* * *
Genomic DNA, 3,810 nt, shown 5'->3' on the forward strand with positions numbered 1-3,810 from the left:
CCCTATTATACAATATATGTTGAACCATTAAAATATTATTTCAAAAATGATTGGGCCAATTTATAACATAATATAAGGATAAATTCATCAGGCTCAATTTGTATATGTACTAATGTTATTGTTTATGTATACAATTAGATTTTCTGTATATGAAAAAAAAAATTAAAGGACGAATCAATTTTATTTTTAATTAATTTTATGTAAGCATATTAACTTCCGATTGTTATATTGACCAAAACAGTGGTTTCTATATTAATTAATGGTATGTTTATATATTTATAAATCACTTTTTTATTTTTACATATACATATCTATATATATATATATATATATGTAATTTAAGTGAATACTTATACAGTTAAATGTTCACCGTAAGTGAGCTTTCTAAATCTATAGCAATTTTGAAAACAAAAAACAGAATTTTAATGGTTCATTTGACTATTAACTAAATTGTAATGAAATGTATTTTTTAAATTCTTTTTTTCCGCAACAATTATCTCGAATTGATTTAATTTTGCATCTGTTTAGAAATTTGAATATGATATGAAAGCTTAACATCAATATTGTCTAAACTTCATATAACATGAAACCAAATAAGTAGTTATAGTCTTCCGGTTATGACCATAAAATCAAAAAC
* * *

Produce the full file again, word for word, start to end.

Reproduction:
Genomic DNA, 3,810 nt, shown 5'->3' on the forward strand with positions numbered 1-3,810 from the left:
CCCTATTATACAATATATGTTGAACCATTAAAATATTATTTCAAAAATGATTGGGCCAATTTATAACATAATATAAGGATAAATTCATCAGGCTCAATTTGTATATGTACTAATGTTATTGTTTATGTATACAATTAGATTTTCTGTATATGAAAAAAAAAATTAAAGGACGAATCAATTTTATTTTTAATTAATTTTATGTAAGCATATTAACTTCCGATTGTTATATTGACCAAAACAGTGGTTTCTATATTAATTAATGGTATGTTTATATATTTATAAATCACTTTTTTATTTTTACATATACATATCTATATATATATATATATATATGTAATTTAAGTGAATACTTATACAGTTAAATGTTCACCGTAAGTGAGCTTTCTAAATCTATAGCAATTTTGAAAACAAAAAACAGAATTTTAATGGTTCATTTGACTATTAACTAAATTGTAATGAAATGTATTTTTTAAATTCTTTTTTTCCGCAACAATTATCTCGAATTGATTTAATTTTGCATCTGTTTAGAAATTTGAATATGATATGAAAGCTTAACATCAATATTGTCTAAACTTCATATAACATGAAACCAAATAAGTAGTTATAGTCTTCCGGTTATGACCATAAAATCAAAAAC